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Rosendale among votes to oust McCarthy, says Speaker violated trust

Posted at 1:14 AM, Oct 04, 2023
and last updated 2023-10-04 11:07:35-04

Rep. Kevin McCarthy, R-Calif., has become the first Speaker of the House to be removed through a parliamentary rule called a "privileged motion."

The House voted 216-210 to strip him of his power.

Eight Republicans, including Rep. Matt Rosendale, R-Mont., joined House Democrats to oust the speaker.

"As for all the pundits out there that say that this is a bad time to do this, and we shouldn't be taking this action right now, I will tell you, I'm tired of being lectured by people that have been here for 20 years, that have led us to $33 trillion of national debt," said Rosendale, who represents Montana's eastern district. "I think we better start doing things a little different."

Rep. Matt Gaetz, R-Fla., filed the motion to remove McCarthy after the speaker turned to Democrats to help pass a short-term spending bill to keep the government open.

The two talked about the decision shortly after the vote came down.

"I don't regret standing up for choosing governing over grievance," McCarthy said. "It is my responsibility. It is my job."

"The one thing that the White House, House Democrats and many of us on the conservative side of the Republican caucus would argue is that the thing we have in common, Kevin McCarthy, said something to all of us at one point or another that he didn't really mean and never intended to live up to," Gaetz said.

The decision to vacate the chair means the House will elect a new Speaker of the House at time when the government is funded until Nov. 17.

McCarthy has announced he will not run again for the speaker's job.

"It's devastating for a conference," said Rep. Nicole Malliotakis, R- N.Y., "I mean, 98% of the conference was with speaker McCarthy. He's done a good job. He did not deserve us. It's a complete injustice."

Congressman Rosendale says decisions on the speaker and spending need to happen now.

He fears the debt could reach $50 trillion in five years.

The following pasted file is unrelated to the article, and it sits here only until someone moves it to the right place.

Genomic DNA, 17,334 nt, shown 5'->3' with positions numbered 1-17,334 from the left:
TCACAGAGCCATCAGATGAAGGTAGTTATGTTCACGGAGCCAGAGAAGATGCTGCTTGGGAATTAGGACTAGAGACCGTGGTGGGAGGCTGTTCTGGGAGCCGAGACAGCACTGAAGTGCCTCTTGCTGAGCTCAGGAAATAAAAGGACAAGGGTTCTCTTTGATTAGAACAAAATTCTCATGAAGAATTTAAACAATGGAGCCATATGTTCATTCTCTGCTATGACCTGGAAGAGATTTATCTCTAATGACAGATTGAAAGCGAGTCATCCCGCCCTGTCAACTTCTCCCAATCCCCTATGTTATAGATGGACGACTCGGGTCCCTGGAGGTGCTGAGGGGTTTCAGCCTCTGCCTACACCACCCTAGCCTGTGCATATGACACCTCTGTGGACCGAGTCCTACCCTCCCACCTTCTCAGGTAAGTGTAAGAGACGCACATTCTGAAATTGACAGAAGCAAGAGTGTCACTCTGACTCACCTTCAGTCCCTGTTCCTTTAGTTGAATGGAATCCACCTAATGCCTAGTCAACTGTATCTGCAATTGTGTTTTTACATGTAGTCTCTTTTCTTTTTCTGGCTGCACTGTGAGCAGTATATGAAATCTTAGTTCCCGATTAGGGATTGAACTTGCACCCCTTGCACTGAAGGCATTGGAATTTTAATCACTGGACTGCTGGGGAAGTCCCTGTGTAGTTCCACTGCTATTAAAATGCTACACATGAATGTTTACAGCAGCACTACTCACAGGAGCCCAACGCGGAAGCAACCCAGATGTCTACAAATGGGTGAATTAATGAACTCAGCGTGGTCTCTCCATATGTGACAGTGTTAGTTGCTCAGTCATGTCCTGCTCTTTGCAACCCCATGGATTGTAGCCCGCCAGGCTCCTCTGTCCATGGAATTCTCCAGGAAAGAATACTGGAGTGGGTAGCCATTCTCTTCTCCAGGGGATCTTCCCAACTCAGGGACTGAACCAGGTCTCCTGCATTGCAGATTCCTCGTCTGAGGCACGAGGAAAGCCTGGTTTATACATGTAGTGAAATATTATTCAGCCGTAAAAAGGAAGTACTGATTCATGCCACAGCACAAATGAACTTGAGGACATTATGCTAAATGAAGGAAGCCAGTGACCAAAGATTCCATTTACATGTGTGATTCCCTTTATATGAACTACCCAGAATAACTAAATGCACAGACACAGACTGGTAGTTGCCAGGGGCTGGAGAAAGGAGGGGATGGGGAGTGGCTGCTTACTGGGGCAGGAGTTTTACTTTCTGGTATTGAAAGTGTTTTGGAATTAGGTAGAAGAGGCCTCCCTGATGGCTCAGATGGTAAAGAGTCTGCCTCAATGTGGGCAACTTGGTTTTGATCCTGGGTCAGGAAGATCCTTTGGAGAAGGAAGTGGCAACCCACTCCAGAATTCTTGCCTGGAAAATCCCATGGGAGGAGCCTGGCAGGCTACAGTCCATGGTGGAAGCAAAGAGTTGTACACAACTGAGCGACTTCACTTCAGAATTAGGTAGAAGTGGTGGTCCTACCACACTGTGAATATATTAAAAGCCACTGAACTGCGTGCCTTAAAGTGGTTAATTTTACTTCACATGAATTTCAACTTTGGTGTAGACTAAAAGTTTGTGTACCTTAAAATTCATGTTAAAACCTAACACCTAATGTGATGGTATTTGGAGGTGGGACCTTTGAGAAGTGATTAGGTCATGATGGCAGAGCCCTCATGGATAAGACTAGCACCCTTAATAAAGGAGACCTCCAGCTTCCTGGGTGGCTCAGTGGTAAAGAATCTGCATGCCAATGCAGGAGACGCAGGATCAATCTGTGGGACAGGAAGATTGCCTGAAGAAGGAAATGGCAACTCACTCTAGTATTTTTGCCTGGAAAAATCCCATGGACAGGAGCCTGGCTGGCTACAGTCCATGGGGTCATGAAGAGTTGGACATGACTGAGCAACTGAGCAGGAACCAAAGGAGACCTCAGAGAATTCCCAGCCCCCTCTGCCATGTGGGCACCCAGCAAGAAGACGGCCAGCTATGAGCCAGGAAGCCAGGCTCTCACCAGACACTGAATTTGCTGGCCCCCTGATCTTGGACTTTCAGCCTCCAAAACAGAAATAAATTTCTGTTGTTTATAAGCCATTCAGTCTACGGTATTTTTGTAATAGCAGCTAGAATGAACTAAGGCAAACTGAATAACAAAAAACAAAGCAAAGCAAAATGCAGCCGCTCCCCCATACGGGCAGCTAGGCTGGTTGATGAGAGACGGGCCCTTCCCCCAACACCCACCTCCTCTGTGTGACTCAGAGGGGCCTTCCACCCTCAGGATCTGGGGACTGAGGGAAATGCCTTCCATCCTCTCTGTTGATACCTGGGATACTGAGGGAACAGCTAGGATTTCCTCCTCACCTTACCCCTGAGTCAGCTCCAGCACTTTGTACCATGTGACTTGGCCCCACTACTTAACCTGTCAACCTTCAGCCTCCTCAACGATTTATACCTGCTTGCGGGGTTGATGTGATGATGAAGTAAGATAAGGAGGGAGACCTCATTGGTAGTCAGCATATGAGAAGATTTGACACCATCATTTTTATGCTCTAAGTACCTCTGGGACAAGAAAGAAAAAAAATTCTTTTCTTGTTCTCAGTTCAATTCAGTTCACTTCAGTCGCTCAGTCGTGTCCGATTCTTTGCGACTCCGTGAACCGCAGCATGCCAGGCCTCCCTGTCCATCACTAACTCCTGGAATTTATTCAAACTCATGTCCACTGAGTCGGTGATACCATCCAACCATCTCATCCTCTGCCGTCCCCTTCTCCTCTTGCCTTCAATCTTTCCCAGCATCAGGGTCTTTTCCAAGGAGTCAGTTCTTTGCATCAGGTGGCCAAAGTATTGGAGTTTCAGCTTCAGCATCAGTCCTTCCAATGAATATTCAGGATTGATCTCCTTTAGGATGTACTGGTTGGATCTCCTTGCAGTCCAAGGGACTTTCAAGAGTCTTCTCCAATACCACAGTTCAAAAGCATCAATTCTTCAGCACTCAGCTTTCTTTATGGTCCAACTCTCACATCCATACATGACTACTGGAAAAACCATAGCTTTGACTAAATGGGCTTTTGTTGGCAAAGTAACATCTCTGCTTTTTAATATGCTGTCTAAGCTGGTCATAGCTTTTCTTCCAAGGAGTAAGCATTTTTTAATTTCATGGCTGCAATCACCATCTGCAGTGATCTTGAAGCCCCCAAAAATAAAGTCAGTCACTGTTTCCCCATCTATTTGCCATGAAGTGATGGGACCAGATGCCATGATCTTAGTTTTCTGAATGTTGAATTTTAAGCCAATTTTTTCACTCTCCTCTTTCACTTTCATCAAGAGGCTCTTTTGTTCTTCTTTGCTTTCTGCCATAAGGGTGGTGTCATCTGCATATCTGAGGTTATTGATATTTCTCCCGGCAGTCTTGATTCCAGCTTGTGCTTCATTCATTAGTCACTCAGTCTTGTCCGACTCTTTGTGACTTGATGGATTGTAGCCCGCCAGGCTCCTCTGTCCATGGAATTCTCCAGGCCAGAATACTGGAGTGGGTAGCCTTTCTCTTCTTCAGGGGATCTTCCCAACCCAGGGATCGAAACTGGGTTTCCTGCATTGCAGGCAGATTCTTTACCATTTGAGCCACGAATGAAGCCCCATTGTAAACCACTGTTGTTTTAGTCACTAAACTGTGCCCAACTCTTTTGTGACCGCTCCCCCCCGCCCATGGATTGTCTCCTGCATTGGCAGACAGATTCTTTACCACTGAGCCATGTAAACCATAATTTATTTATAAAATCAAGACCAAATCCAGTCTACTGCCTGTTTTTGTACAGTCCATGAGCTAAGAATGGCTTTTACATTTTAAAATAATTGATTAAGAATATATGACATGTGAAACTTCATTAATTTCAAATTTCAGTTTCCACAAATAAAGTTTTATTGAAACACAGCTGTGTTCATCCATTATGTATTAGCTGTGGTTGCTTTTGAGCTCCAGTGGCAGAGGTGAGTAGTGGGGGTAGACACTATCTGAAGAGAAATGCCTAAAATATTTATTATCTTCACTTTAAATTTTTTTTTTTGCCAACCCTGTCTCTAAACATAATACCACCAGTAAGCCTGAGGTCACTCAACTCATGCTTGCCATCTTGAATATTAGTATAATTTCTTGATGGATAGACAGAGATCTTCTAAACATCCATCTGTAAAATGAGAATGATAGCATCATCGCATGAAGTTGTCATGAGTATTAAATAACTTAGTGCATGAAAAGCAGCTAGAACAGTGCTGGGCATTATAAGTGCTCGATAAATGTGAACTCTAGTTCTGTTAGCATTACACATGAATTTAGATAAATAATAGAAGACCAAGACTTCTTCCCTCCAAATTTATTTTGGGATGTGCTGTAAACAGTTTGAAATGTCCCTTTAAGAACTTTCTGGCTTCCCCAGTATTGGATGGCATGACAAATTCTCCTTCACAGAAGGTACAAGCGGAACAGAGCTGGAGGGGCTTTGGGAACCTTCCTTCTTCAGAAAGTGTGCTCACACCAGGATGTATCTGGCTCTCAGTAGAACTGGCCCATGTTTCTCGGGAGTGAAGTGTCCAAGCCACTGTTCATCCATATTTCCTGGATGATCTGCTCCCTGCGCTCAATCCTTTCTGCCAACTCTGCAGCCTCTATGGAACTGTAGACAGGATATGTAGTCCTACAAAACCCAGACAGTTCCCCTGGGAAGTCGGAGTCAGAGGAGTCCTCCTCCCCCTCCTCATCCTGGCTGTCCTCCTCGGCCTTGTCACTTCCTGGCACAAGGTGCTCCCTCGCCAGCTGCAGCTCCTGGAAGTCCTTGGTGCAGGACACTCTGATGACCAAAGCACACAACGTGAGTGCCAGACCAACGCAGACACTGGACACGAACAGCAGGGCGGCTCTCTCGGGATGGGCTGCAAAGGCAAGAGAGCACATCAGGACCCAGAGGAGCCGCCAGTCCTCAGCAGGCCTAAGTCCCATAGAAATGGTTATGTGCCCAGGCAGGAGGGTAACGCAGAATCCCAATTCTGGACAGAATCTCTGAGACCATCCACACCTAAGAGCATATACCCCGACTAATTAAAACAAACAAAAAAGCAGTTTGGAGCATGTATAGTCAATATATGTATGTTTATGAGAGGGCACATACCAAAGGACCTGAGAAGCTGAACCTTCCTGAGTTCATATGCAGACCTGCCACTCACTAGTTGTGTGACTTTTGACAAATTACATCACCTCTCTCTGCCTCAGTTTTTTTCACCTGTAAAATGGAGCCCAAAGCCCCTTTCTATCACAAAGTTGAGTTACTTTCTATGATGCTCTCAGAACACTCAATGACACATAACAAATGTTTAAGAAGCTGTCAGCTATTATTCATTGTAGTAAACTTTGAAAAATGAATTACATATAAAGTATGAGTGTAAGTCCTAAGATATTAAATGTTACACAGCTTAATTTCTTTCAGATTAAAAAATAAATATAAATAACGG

"We cannot maintain this trajectory," Rosendale said. "If we do, we're not talking about in the long distant future. But within the next five years, that 33 trillion will be $50 trillion. And $50 trillion of national debt will consume 50% of the revenue that the federal government collects annually. So if you think that we have to make difficult decisions now, in five years, they're going to be monumental."

He says his reasons for voting against former Speaker McCarthy come down to trust.

"Kevin McCarthy has violated the trust of the Republican conference many times over the last nine months and that's why he's no longer the Speaker of the House," Rosendale said.

Rosendale says in January he and some of the Republicans passed rules requiring 72 hours notice before voting on bills, asked for single subject bills and 12 individual bills to fund government.

"This isn't a big deviation or radical change," Rosendale said. "This was just a restoration of Congress."

He says the four appropriations bills passed last week illustrate that these rules were not implemented and McCarthy's talks with the President raised the debt ceiling by $4 trillion.

"We found out that he had also negotiated yet another deal with President Biden to tie in our border security with Ukraine funding," Rosendale said. "And basically, at that point, confidence was lost. The appropriation bills aren't being done. And that's when the motion to vacate was brought forward."

Rep. Ryan's Zinke, R-Mont, who represents Montana's western district, voted against declaring the office of speaker vacant and may issue a statement on Wednesday.

Rep. Harriet Hageman, R-Wyo., also voted against ousting McCarthy and sent a written statement:

"There are far too many pressing concerns facing this nation for Congress to be pulled into such a self-serving stunt as one member is selfishly trying to torpedo the business of the House. Federal spending is out of control, we have just begun an impeachment inquiry to get to the bottom of the Biden family influence peddling scheme, our southern border is in chaos as cartels smuggle across enough fentanyl to kill every American, and our economy is in tatters while we see families unable to afford medication, electricity, and groceries.

There’s nothing Democrats and the media like better than Republican-on-Republican infighting, and this distraction focuses all attention on that, rather than on the serious issues at hand. We have 43 days to pass the remaining 8 appropriations bills and I am focused on continuing to pass good legislation to secure our border, reduce our national debt, lower energy costs, and put parents back in charge of their children’s education."

According to Rosendale 90% of the budget could be in place if the Senate passed the bills transmitted from the House.

"Kevin McCarthy's not trustworthy," said Rep. Adam Schiff, D-Calif. "We don't trust him. His own conference doesn't trust him. We just lurch from crisis to crisis with him as the Speaker."

"Democrats save the day," said Rep. Ilhan Omar, D-Minn. "And (McCarthy) goes on TV hours later and says Republicans did it, Republicans were leading. That's insane."